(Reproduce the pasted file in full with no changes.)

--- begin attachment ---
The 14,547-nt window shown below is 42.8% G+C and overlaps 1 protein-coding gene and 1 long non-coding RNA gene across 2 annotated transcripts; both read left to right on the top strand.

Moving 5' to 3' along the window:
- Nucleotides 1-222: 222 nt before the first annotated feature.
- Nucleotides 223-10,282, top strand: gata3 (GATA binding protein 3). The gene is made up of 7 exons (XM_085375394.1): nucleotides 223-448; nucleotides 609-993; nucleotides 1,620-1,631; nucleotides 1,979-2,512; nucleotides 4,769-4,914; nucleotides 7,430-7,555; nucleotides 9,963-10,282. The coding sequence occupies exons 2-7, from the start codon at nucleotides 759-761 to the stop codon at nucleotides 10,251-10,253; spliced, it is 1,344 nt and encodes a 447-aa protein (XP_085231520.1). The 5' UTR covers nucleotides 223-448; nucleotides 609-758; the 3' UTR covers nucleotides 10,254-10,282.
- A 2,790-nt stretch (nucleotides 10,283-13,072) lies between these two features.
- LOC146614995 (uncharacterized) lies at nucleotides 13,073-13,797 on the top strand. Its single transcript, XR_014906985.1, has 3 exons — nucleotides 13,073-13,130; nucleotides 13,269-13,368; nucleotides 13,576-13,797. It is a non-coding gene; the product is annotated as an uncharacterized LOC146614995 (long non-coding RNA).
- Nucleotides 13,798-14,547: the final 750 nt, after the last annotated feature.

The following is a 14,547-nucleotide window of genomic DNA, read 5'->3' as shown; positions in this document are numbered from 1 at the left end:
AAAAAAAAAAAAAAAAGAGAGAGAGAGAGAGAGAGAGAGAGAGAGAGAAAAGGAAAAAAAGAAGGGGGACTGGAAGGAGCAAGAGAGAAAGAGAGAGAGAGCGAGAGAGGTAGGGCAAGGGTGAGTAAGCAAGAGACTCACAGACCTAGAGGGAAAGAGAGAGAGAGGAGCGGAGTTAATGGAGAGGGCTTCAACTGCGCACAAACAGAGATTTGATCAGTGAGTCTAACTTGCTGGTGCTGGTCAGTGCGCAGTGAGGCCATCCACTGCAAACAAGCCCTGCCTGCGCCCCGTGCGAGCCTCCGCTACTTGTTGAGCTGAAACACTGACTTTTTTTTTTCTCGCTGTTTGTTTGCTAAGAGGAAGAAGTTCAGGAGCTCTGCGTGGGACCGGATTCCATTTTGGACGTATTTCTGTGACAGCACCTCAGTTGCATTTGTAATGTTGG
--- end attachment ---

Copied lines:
The 14,547-nt window shown below is 42.8% G+C and overlaps 1 protein-coding gene and 1 long non-coding RNA gene across 2 annotated transcripts; both read left to right on the top strand.

Moving 5' to 3' along the window:
- Nucleotides 1-222: 222 nt before the first annotated feature.
- Nucleotides 223-10,282, top strand: gata3 (GATA binding protein 3). The gene is made up of 7 exons (XM_085375394.1): nucleotides 223-448; nucleotides 609-993; nucleotides 1,620-1,631; nucleotides 1,979-2,512; nucleotides 4,769-4,914; nucleotides 7,430-7,555; nucleotides 9,963-10,282. The coding sequence occupies exons 2-7, from the start codon at nucleotides 759-761 to the stop codon at nucleotides 10,251-10,253; spliced, it is 1,344 nt and encodes a 447-aa protein (XP_085231520.1). The 5' UTR covers nucleotides 223-448; nucleotides 609-758; the 3' UTR covers nucleotides 10,254-10,282.
- A 2,790-nt stretch (nucleotides 10,283-13,072) lies between these two features.
- LOC146614995 (uncharacterized) lies at nucleotides 13,073-13,797 on the top strand. Its single transcript, XR_014906985.1, has 3 exons — nucleotides 13,073-13,130; nucleotides 13,269-13,368; nucleotides 13,576-13,797. It is a non-coding gene; the product is annotated as an uncharacterized LOC146614995 (long non-coding RNA).
- Nucleotides 13,798-14,547: the final 750 nt, after the last annotated feature.

The following is a 14,547-nucleotide window of genomic DNA, read 5'->3' as shown; positions in this document are numbered from 1 at the left end:
AAAAAAAAAAAAAAAAGAGAGAGAGAGAGAGAGAGAGAGAGAGAGAGAAAAGGAAAAAAAGAAGGGGGACTGGAAGGAGCAAGAGAGAAAGAGAGAGAGAGCGAGAGAGGTAGGGCAAGGGTGAGTAAGCAAGAGACTCACAGACCTAGAGGGAAAGAGAGAGAGAGGAGCGGAGTTAATGGAGAGGGCTTCAACTGCGCACAAACAGAGATTTGATCAGTGAGTCTAACTTGCTGGTGCTGGTCAGTGCGCAGTGAGGCCATCCACTGCAAACAAGCCCTGCCTGCGCCCCGTGCGAGCCTCCGCTACTTGTTGAGCTGAAACACTGACTTTTTTTTTTCTCGCTGTTTGTTTGCTAAGAGGAAGAAGTTCAGGAGCTCTGCGTGGGACCGGATTCCATTTTGGACGTATTTCTGTGACAGCACCTCAGTTGCATTTGTAATGTTGG